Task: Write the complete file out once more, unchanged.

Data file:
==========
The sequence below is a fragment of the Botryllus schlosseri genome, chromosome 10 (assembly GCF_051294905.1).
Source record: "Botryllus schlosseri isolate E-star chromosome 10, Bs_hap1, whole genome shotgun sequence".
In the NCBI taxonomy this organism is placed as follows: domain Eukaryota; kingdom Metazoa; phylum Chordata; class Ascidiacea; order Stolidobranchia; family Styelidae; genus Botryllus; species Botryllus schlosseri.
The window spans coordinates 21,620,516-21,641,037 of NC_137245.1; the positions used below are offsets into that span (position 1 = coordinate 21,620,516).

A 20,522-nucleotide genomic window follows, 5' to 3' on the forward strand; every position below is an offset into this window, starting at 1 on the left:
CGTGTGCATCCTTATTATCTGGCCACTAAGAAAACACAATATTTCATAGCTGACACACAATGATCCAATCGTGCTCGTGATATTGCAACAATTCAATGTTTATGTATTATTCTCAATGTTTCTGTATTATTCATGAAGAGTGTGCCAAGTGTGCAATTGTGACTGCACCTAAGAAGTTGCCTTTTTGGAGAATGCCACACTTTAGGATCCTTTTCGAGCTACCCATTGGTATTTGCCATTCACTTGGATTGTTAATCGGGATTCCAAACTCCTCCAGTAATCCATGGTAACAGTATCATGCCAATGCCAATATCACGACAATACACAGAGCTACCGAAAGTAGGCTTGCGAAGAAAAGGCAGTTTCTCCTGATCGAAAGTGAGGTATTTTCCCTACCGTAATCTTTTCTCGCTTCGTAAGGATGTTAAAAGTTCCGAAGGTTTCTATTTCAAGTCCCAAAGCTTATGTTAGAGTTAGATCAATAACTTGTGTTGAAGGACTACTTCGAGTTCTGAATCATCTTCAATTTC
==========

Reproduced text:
The sequence below is a fragment of the Botryllus schlosseri genome, chromosome 10 (assembly GCF_051294905.1).
Source record: "Botryllus schlosseri isolate E-star chromosome 10, Bs_hap1, whole genome shotgun sequence".
In the NCBI taxonomy this organism is placed as follows: domain Eukaryota; kingdom Metazoa; phylum Chordata; class Ascidiacea; order Stolidobranchia; family Styelidae; genus Botryllus; species Botryllus schlosseri.
The window spans coordinates 21,620,516-21,641,037 of NC_137245.1; the positions used below are offsets into that span (position 1 = coordinate 21,620,516).

A 20,522-nucleotide genomic window follows, 5' to 3' on the forward strand; every position below is an offset into this window, starting at 1 on the left:
CGTGTGCATCCTTATTATCTGGCCACTAAGAAAACACAATATTTCATAGCTGACACACAATGATCCAATCGTGCTCGTGATATTGCAACAATTCAATGTTTATGTATTATTCTCAATGTTTCTGTATTATTCATGAAGAGTGTGCCAAGTGTGCAATTGTGACTGCACCTAAGAAGTTGCCTTTTTGGAGAATGCCACACTTTAGGATCCTTTTCGAGCTACCCATTGGTATTTGCCATTCACTTGGATTGTTAATCGGGATTCCAAACTCCTCCAGTAATCCATGGTAACAGTATCATGCCAATGCCAATATCACGACAATACACAGAGCTACCGAAAGTAGGCTTGCGAAGAAAAGGCAGTTTCTCCTGATCGAAAGTGAGGTATTTTCCCTACCGTAATCTTTTCTCGCTTCGTAAGGATGTTAAAAGTTCCGAAGGTTTCTATTTCAAGTCCCAAAGCTTATGTTAGAGTTAGATCAATAACTTGTGTTGAAGGACTACTTCGAGTTCTGAATCATCTTCAATTTC